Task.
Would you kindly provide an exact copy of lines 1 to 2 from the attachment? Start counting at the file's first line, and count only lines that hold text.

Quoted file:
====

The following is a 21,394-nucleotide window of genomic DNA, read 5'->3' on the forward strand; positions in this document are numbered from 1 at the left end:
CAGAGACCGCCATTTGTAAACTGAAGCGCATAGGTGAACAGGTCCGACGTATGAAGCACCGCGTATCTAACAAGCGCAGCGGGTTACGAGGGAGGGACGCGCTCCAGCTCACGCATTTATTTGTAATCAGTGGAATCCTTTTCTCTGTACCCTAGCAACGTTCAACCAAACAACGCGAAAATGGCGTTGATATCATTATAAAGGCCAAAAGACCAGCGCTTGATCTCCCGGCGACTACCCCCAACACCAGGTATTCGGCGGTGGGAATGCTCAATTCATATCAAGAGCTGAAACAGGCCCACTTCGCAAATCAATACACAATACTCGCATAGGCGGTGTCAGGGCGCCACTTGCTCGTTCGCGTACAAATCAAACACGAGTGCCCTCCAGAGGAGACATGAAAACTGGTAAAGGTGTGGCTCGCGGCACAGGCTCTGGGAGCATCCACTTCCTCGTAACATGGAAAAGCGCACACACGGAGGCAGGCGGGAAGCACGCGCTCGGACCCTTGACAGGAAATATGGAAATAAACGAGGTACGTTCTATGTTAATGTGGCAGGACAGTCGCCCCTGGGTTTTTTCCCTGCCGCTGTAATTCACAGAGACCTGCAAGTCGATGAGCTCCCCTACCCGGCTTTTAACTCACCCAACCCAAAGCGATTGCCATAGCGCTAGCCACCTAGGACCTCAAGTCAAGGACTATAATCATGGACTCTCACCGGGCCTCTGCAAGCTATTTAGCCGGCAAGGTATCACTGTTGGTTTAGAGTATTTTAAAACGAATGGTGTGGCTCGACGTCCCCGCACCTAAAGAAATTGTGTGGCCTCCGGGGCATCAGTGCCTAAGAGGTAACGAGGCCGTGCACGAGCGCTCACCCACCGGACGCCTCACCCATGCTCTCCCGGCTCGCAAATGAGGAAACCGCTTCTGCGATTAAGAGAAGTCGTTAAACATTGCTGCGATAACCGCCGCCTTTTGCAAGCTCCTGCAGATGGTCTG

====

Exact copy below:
The following is a 21,394-nucleotide window of genomic DNA, read 5'->3' on the forward strand; positions in this document are numbered from 1 at the left end:
CAGAGACCGCCATTTGTAAACTGAAGCGCATAGGTGAACAGGTCCGACGTATGAAGCACCGCGTATCTAACAAGCGCAGCGGGTTACGAGGGAGGGACGCGCTCCAGCTCACGCATTTATTTGTAATCAGTGGAATCCTTTTCTCTGTACCCTAGCAACGTTCAACCAAACAACGCGAAAATGGCGTTGATATCATTATAAAGGCCAAAAGACCAGCGCTTGATCTCCCGGCGACTACCCCCAACACCAGGTATTCGGCGGTGGGAATGCTCAATTCATATCAAGAGCTGAAACAGGCCCACTTCGCAAATCAATACACAATACTCGCATAGGCGGTGTCAGGGCGCCACTTGCTCGTTCGCGTACAAATCAAACACGAGTGCCCTCCAGAGGAGACATGAAAACTGGTAAAGGTGTGGCTCGCGGCACAGGCTCTGGGAGCATCCACTTCCTCGTAACATGGAAAAGCGCACACACGGAGGCAGGCGGGAAGCACGCGCTCGGACCCTTGACAGGAAATATGGAAATAAACGAGGTACGTTCTATGTTAATGTGGCAGGACAGTCGCCCCTGGGTTTTTTCCCTGCCGCTGTAATTCACAGAGACCTGCAAGTCGATGAGCTCCCCTACCCGGCTTTTAACTCACCCAACCCAAAGCGATTGCCATAGCGCTAGCCACCTAGGACCTCAAGTCAAGGACTATAATCATGGACTCTCACCGGGCCTCTGCAAGCTATTTAGCCGGCAAGGTATCACTGTTGGTTTAGAGTATTTTAAAACGAATGGTGTGGCTCGACGTCCCCGCACCTAAAGAAATTGTGTGGCCTCCGGGGCATCAGTGCCTAAGAGGTAACGAGGCCGTGCACGAGCGCTCACCCACCGGACGCCTCACCCATGCTCTCCCGGCTCGCAAATGAGGAAACCGCTTCTGCGATTAAGAGAAGTCGTTAAACATTGCTGCGATAACCGCCGCCTTTTGCAAGCTCCTGCAGATGGTCTG